- Daily: Scoop out poop or clumps of litter and dispose of them. Some kitty litter is marketed as flushable, but you may be better off putting it in the trash outside using a doggy bag or similar to protect your plumbing. If you have more than one cat using the same litter box, it may be necessary to scoop it more than once per day. Sweep up or use a designated hand vacuum to remove any loose gravel that gets knocked out of the box throughout the day to keep your floors and walkways clear.
- Weekly: Empty kitty litter into the trash, preferably the outdoor trash can or dumpster so the interior of your home doesn’t take on an unpleasant pet odor. If you wait longer than about a week to clean the kitty litter box, then your cat may start going elsewhere in the house. Pet stains are not fun, but luckily, there are some easy hacks for removing pet urine stains if that has already become a problem in your home. Thoroughly clean the litter box and replace with fresh litter each week. Also make sure to replace or wash your floor covering. Leftover newspaper or floor pads are good disposable materials, or you can purchase a reusable cat litter box mat to place underneath your litter box system.
- Monthly: Thoroughly clean the floor space around the litter box at least once a month—or more if you prefer—using a mop and floor cleaning agent or soapy water. This might mean moving the litter box to another spot in the room while you clean the entire floor space.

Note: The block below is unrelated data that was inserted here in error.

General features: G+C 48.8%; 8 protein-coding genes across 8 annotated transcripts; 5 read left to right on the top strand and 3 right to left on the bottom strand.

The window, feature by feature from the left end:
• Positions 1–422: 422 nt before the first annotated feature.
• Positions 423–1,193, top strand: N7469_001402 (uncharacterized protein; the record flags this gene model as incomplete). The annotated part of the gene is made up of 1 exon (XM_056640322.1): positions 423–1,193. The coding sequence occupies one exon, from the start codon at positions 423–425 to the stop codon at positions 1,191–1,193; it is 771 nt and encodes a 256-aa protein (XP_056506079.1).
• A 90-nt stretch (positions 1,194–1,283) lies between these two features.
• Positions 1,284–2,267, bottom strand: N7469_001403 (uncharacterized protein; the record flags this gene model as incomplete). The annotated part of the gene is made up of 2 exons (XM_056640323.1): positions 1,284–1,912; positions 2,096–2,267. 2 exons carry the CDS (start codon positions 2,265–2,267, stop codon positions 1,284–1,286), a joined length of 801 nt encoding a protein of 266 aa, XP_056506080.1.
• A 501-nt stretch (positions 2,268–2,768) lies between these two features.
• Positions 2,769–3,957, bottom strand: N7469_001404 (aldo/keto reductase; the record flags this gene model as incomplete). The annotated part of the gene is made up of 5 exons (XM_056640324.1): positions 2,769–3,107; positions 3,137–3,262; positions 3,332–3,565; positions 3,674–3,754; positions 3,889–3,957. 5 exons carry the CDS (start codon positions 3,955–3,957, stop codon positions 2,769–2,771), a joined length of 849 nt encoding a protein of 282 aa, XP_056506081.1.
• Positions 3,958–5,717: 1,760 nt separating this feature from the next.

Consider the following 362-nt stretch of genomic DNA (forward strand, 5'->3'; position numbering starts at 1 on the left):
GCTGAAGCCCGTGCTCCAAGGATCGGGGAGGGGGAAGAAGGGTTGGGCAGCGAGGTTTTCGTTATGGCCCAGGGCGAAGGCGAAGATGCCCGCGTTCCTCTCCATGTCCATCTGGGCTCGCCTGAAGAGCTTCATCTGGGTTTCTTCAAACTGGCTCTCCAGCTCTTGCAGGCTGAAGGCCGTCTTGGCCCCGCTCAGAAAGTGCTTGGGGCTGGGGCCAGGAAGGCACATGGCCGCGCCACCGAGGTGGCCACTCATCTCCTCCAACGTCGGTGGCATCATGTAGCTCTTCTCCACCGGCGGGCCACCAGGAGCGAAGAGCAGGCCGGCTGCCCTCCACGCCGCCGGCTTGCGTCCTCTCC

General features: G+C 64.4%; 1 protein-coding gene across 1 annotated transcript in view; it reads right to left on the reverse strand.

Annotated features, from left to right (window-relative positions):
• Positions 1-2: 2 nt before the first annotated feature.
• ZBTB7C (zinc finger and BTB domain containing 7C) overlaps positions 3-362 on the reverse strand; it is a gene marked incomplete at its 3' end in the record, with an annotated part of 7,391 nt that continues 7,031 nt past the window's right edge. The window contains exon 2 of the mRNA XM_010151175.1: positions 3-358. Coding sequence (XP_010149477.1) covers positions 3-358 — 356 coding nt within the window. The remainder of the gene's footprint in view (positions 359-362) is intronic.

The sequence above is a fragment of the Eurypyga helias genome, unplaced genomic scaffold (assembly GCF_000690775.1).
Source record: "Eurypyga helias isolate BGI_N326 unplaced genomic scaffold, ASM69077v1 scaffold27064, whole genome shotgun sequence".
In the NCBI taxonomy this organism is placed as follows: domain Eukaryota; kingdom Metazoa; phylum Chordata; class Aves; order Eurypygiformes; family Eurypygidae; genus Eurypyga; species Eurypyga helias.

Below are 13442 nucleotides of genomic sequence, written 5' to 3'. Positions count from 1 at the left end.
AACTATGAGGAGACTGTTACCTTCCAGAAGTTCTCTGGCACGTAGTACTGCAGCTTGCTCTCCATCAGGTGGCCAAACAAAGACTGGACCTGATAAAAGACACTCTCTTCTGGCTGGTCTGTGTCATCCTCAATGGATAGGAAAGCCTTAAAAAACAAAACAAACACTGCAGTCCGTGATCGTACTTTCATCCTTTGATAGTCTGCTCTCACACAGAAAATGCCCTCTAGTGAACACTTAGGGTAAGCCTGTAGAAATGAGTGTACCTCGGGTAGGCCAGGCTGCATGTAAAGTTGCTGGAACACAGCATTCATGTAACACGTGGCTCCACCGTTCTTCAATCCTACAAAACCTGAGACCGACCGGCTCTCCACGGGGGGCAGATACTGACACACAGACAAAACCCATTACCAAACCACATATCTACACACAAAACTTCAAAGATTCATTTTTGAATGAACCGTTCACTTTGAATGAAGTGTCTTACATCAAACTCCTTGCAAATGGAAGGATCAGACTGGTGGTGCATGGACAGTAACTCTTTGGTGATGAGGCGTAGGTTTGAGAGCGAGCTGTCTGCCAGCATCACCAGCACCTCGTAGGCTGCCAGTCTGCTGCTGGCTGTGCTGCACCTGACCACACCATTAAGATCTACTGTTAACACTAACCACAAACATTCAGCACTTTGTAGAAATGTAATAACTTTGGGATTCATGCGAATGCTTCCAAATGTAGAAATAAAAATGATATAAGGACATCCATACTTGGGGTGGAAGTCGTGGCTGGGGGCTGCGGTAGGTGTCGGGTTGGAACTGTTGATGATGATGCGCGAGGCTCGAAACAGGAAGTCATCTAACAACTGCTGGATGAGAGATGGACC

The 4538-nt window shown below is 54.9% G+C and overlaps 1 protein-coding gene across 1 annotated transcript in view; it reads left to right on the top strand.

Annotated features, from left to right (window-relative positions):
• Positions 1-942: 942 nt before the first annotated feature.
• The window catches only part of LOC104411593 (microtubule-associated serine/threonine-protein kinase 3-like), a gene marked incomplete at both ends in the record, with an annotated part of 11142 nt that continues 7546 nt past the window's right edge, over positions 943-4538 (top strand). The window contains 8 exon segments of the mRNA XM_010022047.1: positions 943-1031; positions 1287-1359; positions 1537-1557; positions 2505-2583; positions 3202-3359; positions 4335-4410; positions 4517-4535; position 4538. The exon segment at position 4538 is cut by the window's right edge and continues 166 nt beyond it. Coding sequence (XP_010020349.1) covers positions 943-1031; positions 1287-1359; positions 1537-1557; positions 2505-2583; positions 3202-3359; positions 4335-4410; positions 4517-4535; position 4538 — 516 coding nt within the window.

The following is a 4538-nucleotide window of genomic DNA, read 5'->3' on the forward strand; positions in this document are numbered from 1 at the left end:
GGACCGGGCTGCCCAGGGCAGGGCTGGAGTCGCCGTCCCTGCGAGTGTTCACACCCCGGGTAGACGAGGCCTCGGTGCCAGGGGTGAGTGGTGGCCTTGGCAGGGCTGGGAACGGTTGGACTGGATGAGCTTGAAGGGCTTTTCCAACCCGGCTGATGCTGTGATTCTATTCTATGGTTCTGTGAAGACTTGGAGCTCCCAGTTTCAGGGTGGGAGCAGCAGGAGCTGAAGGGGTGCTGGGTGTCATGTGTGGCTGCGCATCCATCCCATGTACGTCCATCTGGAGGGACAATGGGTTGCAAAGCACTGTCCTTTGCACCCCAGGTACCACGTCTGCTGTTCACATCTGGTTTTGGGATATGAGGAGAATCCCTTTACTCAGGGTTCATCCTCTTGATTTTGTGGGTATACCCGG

Other Litter Box Cleaning Hacks
Do you live in an apartment? Cleaning your cat’s litter box in an apartment entails similar steps as any other type of home. However, keep in mind that small-space living can exacerbate foul litter box smells, so it’s important to keep up with a regular and potentially more frequent cleaning schedule. You may also want to immediately take any litter box-related garbage straight out to the dumpster to avoid any lingering odors.
Litter box location is extremely important for cats, particularly in a multiple species household. Don’t put a litter box next to your kitty’s food and water—cats won’t want to go to the bathroom near their eating place. Find a place that’s secluded, but easily accessible. Your cat needs to feel safe using the litter box and making sure they can see their surroundings while going is also important, so don’t put the box right around a corner. The laundry room is a common place people think to put the litter box, but cats are averse to the sounds and vibrations that washers, dryers and other appliances make. Baisly says they may start to associate those unpleasant sounds with using the litter box, therefore they won’t tend to use it like you want them to.
Wondering if it’s safe to clean a litter box when pregnant? Many pregnant mothers worry about contracting toxoplasmosis from their cat’s litter box. However, the chances of contracting toxoplasmosis from your cat is slim if proper precautions are taken. If you’re worried about taking any chances, ask another family member or friend to help with cleaning your cat’s litter box while you’re pregnant. If you must clean the litter box yourself while pregnant, wear protective gloves, avoid touching your face, and thoroughly wash your hands after dealing with used cat litter. Don’t assume you have to give up your cat if you’re pregnant!
If you follow this helpful guide for cleaning your cat or kitten’s litter box, you’ll be on your way to establishing a regular cleaning schedule and a happy cat.